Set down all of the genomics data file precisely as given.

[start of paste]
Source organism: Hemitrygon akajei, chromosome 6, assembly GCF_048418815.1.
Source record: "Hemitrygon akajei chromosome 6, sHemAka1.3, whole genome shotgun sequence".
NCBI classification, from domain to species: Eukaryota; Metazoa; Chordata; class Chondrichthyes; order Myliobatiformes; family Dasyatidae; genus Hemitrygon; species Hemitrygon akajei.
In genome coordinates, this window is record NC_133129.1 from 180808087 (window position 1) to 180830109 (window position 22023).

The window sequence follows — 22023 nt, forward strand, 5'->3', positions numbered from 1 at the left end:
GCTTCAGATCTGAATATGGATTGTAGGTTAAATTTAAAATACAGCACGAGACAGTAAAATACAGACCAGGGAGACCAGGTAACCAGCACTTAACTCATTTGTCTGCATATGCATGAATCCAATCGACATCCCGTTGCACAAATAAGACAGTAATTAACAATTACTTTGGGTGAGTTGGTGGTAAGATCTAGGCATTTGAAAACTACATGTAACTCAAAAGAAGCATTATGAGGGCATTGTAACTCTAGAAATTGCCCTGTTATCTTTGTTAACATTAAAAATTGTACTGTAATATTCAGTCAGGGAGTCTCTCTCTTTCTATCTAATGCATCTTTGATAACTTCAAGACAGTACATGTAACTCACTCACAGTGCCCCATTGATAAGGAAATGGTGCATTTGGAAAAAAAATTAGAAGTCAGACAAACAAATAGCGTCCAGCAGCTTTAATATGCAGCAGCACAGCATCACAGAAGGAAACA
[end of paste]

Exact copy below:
Source organism: Hemitrygon akajei, chromosome 6, assembly GCF_048418815.1.
Source record: "Hemitrygon akajei chromosome 6, sHemAka1.3, whole genome shotgun sequence".
NCBI classification, from domain to species: Eukaryota; Metazoa; Chordata; class Chondrichthyes; order Myliobatiformes; family Dasyatidae; genus Hemitrygon; species Hemitrygon akajei.
In genome coordinates, this window is record NC_133129.1 from 180808087 (window position 1) to 180830109 (window position 22023).

The window sequence follows — 22023 nt, forward strand, 5'->3', positions numbered from 1 at the left end:
GCTTCAGATCTGAATATGGATTGTAGGTTAAATTTAAAATACAGCACGAGACAGTAAAATACAGACCAGGGAGACCAGGTAACCAGCACTTAACTCATTTGTCTGCATATGCATGAATCCAATCGACATCCCGTTGCACAAATAAGACAGTAATTAACAATTACTTTGGGTGAGTTGGTGGTAAGATCTAGGCATTTGAAAACTACATGTAACTCAAAAGAAGCATTATGAGGGCATTGTAACTCTAGAAATTGCCCTGTTATCTTTGTTAACATTAAAAATTGTACTGTAATATTCAGTCAGGGAGTCTCTCTCTTTCTATCTAATGCATCTTTGATAACTTCAAGACAGTACATGTAACTCACTCACAGTGCCCCATTGATAAGGAAATGGTGCATTTGGAAAAAAAATTAGAAGTCAGACAAACAAATAGCGTCCAGCAGCTTTAATATGCAGCAGCACAGCATCACAGAAGGAAACA